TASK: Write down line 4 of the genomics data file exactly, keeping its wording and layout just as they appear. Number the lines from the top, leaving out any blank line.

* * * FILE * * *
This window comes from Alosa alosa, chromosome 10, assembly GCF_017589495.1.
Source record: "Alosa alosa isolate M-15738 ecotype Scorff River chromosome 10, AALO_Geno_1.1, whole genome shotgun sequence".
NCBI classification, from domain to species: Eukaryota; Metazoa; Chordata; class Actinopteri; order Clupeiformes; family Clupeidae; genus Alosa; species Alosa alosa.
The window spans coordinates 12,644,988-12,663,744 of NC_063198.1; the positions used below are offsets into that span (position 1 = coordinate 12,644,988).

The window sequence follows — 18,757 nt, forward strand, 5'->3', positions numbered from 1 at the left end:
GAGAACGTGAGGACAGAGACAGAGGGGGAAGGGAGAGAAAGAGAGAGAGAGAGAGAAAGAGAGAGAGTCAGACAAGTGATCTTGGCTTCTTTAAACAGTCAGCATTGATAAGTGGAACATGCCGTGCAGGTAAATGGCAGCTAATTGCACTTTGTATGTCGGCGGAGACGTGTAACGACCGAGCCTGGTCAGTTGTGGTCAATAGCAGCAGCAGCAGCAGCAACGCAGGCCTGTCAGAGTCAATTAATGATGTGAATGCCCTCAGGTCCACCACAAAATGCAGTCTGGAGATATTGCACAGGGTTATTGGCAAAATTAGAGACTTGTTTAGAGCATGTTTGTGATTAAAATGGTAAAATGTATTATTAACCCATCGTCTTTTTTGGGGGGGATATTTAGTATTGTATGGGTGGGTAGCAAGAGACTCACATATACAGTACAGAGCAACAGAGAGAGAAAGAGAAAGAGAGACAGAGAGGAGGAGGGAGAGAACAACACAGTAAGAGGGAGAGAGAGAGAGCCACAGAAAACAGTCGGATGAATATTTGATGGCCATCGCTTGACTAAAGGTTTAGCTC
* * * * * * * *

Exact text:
The window spans coordinates 12,644,988-12,663,744 of NC_063198.1; the positions used below are offsets into that span (position 1 = coordinate 12,644,988).